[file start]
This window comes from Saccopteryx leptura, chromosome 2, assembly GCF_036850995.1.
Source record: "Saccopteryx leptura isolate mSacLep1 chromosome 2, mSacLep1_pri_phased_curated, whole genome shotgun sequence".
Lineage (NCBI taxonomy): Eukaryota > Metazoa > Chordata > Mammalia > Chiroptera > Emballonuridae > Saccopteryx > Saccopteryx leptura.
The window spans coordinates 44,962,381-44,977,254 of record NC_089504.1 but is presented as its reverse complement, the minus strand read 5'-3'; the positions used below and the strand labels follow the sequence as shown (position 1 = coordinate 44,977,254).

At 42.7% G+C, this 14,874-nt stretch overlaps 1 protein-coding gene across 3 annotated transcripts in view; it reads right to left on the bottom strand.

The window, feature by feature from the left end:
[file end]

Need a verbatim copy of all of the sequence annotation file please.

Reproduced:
This window comes from Saccopteryx leptura, chromosome 2, assembly GCF_036850995.1.
Source record: "Saccopteryx leptura isolate mSacLep1 chromosome 2, mSacLep1_pri_phased_curated, whole genome shotgun sequence".
Lineage (NCBI taxonomy): Eukaryota > Metazoa > Chordata > Mammalia > Chiroptera > Emballonuridae > Saccopteryx > Saccopteryx leptura.
The window spans coordinates 44,962,381-44,977,254 of record NC_089504.1 but is presented as its reverse complement, the minus strand read 5'-3'; the positions used below and the strand labels follow the sequence as shown (position 1 = coordinate 44,977,254).

At 42.7% G+C, this 14,874-nt stretch overlaps 1 protein-coding gene across 3 annotated transcripts in view; it reads right to left on the bottom strand.

The window, feature by feature from the left end: